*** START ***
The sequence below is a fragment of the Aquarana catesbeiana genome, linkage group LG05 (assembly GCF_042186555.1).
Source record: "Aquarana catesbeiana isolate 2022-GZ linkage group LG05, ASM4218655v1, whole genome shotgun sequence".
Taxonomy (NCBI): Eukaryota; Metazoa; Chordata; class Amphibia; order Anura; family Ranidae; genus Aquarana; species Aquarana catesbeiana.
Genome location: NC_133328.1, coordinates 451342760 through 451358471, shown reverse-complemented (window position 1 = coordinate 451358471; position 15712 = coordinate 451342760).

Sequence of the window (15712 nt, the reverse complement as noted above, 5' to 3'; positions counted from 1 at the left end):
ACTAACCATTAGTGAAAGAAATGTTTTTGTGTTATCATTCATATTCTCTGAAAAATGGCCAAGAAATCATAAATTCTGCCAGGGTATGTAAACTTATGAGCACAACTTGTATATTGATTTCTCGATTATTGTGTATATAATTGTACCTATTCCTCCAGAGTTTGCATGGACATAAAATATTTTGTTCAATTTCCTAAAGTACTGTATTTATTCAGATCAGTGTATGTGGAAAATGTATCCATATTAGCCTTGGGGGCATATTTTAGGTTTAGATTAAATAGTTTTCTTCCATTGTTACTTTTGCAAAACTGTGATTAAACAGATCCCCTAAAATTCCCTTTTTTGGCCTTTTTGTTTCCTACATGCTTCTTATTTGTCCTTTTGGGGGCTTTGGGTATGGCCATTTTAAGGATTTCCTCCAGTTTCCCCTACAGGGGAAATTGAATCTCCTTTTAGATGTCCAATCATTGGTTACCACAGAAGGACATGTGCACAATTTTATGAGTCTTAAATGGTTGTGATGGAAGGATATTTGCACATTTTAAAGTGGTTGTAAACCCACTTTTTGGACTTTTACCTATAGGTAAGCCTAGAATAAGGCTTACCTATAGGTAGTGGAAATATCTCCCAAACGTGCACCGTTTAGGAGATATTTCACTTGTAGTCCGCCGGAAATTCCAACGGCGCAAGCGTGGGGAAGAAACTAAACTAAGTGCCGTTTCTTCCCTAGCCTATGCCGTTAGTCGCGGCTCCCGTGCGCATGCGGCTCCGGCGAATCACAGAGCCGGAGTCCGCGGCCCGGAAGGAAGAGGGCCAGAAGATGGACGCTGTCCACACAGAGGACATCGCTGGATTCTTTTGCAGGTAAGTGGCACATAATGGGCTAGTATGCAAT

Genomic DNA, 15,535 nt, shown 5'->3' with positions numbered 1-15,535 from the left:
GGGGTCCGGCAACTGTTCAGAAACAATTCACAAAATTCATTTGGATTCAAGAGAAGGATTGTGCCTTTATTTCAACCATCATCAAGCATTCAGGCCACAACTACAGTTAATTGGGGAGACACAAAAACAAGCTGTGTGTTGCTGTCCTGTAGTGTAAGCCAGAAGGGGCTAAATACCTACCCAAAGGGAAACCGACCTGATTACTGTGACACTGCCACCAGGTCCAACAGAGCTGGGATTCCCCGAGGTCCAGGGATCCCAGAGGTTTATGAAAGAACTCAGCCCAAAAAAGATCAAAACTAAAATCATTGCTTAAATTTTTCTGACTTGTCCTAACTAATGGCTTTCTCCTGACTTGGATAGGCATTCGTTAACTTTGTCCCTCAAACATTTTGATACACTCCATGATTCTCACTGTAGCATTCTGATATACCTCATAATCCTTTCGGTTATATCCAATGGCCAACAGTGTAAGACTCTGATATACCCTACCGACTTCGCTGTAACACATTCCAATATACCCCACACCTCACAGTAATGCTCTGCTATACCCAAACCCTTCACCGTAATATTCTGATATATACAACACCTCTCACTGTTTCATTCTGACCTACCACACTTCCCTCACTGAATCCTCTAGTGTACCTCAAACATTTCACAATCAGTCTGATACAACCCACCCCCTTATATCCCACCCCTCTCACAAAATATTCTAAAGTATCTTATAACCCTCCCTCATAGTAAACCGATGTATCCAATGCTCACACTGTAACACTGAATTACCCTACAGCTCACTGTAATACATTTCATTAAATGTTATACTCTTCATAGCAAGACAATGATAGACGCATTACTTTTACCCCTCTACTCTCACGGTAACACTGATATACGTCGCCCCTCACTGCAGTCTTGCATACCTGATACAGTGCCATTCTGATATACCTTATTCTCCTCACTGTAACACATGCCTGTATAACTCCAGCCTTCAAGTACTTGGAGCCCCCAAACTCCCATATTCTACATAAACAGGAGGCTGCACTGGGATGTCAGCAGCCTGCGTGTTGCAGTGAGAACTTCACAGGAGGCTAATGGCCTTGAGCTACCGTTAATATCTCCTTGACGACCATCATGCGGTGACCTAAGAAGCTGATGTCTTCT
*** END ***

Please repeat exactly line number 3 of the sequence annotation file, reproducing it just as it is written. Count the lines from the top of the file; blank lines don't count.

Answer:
Taxonomy (NCBI): Eukaryota; Metazoa; Chordata; class Amphibia; order Anura; family Ranidae; genus Aquarana; species Aquarana catesbeiana.